A BRIEF HISTORY OF COMPUERS: We begin our study of computers with a brief history.
First Generation: Vacuum Tubes
ENIAC The ENIAC (Electronic Numerical Integrator And Computer), designed and constructed at
the University of Pennsylvania, was the world’s first general-purpose electronic digital computer.
The project was a response to U.S needs during World War II.
John Mauchly, a professor of electrical engineering at the University of Pennsylvania, and
John Eckert, one of his graduate students, proposed to build a general-purpose computer using
vacuum tubes for the BRL’s application. In 1943, the Army accepted this proposal, and work began
on the ENIAC. The resulting machine was enormous, weighing 30 tons, occupying 1500 square feet
of floor space, and containing more than 18,000 vacuum tubes. When operating, it consumed 140
kilowatts of power. It was also substantially faster than any electromechanical computer, capable of
5000 additions per second.
The ENIAC was completed in 1946, too late to be used in the war effort. The use of the ENIAC
for a purpose other than that for which it was built demonstrated its general-purpose nature. The
ENIAC continued to operate under BRL management until 1955, when it was disassembled.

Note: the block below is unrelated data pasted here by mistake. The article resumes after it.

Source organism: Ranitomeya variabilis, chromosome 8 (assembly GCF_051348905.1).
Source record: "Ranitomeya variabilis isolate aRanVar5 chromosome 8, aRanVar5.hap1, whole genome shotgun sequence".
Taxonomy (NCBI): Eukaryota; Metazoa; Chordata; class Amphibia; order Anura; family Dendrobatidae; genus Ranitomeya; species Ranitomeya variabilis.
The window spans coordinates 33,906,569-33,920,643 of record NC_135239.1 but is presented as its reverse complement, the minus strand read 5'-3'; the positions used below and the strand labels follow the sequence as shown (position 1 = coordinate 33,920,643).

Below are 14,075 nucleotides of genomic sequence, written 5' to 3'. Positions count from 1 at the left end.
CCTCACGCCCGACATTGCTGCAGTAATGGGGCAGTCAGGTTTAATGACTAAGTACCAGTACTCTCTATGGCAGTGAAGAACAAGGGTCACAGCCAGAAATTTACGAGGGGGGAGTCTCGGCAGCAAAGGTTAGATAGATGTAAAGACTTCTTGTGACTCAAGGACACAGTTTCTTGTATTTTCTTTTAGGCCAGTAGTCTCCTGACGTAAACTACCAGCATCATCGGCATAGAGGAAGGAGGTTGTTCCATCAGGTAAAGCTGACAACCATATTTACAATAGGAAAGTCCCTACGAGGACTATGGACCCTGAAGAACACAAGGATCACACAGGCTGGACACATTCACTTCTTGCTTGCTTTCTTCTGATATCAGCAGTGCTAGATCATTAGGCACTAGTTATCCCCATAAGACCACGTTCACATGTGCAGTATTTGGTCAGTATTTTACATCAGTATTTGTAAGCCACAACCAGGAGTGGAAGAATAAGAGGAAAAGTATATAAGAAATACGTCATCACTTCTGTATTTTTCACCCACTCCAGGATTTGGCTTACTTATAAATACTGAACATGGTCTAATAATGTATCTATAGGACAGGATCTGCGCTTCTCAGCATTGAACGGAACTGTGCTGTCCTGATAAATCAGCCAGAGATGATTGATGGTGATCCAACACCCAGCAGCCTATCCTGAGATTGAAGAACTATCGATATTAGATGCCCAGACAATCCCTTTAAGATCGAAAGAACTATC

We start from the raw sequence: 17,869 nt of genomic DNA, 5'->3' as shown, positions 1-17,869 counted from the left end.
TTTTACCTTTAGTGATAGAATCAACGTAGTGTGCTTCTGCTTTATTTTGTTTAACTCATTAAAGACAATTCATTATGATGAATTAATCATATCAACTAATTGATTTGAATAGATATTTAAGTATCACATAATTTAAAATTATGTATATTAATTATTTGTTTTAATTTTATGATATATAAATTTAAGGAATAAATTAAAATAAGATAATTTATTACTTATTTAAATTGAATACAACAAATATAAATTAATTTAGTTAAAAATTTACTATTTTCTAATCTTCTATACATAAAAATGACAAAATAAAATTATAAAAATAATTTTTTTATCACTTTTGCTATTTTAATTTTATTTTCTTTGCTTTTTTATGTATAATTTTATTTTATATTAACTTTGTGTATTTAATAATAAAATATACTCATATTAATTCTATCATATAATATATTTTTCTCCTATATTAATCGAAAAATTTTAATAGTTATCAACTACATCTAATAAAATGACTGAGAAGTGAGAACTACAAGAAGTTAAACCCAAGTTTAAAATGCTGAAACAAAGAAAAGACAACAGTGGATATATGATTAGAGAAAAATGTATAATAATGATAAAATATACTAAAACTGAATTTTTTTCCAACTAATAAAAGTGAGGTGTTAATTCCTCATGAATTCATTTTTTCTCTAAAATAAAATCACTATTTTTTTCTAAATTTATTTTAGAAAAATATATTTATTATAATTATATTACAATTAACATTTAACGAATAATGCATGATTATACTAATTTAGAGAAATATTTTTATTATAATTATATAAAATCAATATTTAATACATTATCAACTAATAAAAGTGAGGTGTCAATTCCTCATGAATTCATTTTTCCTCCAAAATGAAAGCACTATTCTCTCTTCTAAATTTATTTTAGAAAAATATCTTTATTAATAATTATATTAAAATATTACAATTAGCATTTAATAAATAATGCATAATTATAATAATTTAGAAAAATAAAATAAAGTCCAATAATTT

THE VON NEUMANN MACHINE The task of entering and altering programs for the ENIAC was
extremely tedious. The programming process can be easy if the program could be represented in a
form suitable for storing in memory alongside the data. Then, a computer could get its instructions
by reading them from memory, and a program could be set or altered by setting the values of a
portion of memory. This idea is known as the stored-program concept. The first publication of the
idea was in a 1945 proposal by von Neumann for a new computer, the EDVAC (Electronic Discrete
In 1946, von Neumann and his colleagues began the design of a new stored-program
computer, referred to as the IAS computer, at the Princeton Institute for Advanced Studies. The IAS
computer,although not completed until 1952,is the prototype of all subsequent general-purpose
Figure 1.1 Structure of IAS Computer
DEPARTMENT OF INFORMATION TECHNOLOGY::SVECW